Converting DV recorded w/ 12bit sound to 16bit before burning to DVD

Discussion in 'Amateur Video Production' started by 427Cobraman, Dec 8, 2004.

  1. 427Cobraman

    427Cobraman Guest

    Hi all,

    I hope this is the right forum for this problem I have. I am new to
    DVD authoring and have limited tools. I have a Plextor external DVD
    writer (PX-712UF) and a TRV27 DV camcorder using firewire for
    downloading to the computer. The DVD authoring software I have is
    ROXIO DVD creator 6.X Basic and it (to me) works pretty darned well.
    The problem I have is a very tinny sound to the higher frequencies when
    playing back from the DVD. I finally figured out that only footage
    recorded @ 12bits would sound this way. Everything I taped @ 16bit
    sounds fine after being burned to DVD. Is there a way to somehow
    convert the audio from these tapes to 16bit before burning to DVD?
    Should I try different software? A different forum, perhaps? ;^)
    Thanks a bunch,

    Alex
     
    427Cobraman, Dec 8, 2004
    #1
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  2. 427Cobraman

    RS Guest

    You can convert it, but I doubt it will make much difference as it won't
    create extra quality where none existed before.

    You can get one of the sound editing programs and do some tweaking on the
    file to improve it. Cakewalk, Audigy ect.
     
    RS, Dec 8, 2004
    #2
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  3. Have you listened to the 12-bit audio tracks directly off
    the tape? Why do you think it was burning to DVD that
    caused the effect? I'd bet that the DVD step has nothing
    to do with it. 12-bit sound is inherently and audibly inferior.
    Likely the only thing that will prevent the effect is to avoid
    any future sound recording in 12-bit resolution.
     
    Richard Crowley, Dec 9, 2004
    #3
  4. 427Cobraman

    427Cobraman Guest

    When I listen to the captured video before the burn, I can't discern
    the tinny sound. It not until after the DVD is created I can hear it.
     
    427Cobraman, Dec 9, 2004
    #4
  5. Then maybe you need a better conversion method for 12-bit
    to 16-bit. OTOH, it could be the rate conversion (32K vs. 48K)
    that is causing the artifacts. You could try exporting the 12-bit
    audio and upsampling it in a specialty audio application that
    would take better care of it.

    I would never shoot 12-bit just for this reason. Can't think of
    any reason to use this "feature" except somebody accidently
    hitting the wrong switch.
     
    Richard Crowley, Dec 9, 2004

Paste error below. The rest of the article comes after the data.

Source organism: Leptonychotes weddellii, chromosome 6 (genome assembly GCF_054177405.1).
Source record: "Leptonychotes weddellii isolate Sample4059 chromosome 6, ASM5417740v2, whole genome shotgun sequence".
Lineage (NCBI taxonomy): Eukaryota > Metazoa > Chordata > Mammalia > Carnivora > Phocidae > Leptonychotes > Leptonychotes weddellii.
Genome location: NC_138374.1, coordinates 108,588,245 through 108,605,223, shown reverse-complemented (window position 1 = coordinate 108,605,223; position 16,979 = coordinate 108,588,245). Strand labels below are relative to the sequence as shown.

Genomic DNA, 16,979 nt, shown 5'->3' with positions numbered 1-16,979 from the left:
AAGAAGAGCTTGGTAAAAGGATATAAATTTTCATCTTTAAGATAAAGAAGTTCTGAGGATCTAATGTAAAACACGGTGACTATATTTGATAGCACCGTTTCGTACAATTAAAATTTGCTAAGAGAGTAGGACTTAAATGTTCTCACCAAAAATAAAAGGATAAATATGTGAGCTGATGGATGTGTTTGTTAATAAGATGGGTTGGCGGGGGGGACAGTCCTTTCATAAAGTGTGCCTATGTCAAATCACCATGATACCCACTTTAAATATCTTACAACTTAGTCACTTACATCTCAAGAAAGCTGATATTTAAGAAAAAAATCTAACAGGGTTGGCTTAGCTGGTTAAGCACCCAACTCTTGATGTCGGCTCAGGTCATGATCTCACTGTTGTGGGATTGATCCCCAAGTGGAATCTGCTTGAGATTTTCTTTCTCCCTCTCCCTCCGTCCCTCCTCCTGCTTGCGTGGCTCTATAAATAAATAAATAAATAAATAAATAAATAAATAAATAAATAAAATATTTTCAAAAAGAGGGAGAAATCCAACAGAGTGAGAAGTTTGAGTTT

#5
  6. Well, 12-bit allows for later adding a second audio track to the
    tape.

    OTOH, I don't actually think that's a reason to shoot 12-bit audio
    :)

    Gino
     
    Gene E. Bloch, Dec 9, 2004
    #6
  7. ...
    Do you have any equipment that supports that? Have you ever done
    that? I have yet to hear anyone answer yes to either of those questions.

    You have proved that the disadvantages overwhelmingly outweigh
    whatever percieved advantages the format has.
     
    Richard Crowley, Dec 10, 2004
    #7
  8. 427Cobraman

    427Cobraman Guest

    Well, it was set to 12 bit by default and I noticed this while playing
    around with the different menus one day. Unfortunately, there was
    quite a few hours of footage filmed before discovering this. :( Is
    there software that will strip the audio from captured AVI's? I might
    just try to capture audio only to see if I can do anything with it.
     
    427Cobraman, Dec 10, 2004
    #8
  9. I have equipment that supports that. I have never done that.
    I have proved nothing.

    G.
     
    Gene E. Bloch, Dec 11, 2004
    #9
  10. You have equipment that lets you go back and add two audio
    tracks to a recorded tape? Or it lets you record all four
    channels simultaneously?

    You have equipment that plays all four tracks concurrently?

    Ironically high-end pro equipment supports the 4-channel
    functionality. Alas, the very audience that is least likely to
    use it. I'm sure it seemed like a good idea when they were
    inventing the format.
    Has anybody?
    Would you care to explain your position? Or is this just a
    drive-by argument?
     
    Richard Crowley, Dec 11, 2004
    #10
  11. Yes to adding a second set of tracks. AFIK, no to recording four at
    once.
    Yes. I can also, on playback, change the audio mix between pair 1
    and pair 2 from 0-100 up to 100-0.

    See pages 73-76 of the Sony TRV-20 manual for all of the claims I
    have made above.
    I haven't investigated. I certainly haven't done it - or wanted to.
    I haven't made any claims, nor have I provided any arguments, on the
    subjects of advantages or disadvantages. All I said was that one can
    dub extra tracks to MiniDV tape recorded using 12-bit audio, a fact
    which I can substantiate. Given that, how could I have "proved that
    the disadvantages overwhelmingly outweigh whatever perceived
    advantages the format has", to quote you?

    Gino
     
    Gene E. Bloch, Dec 11, 2004
    #11
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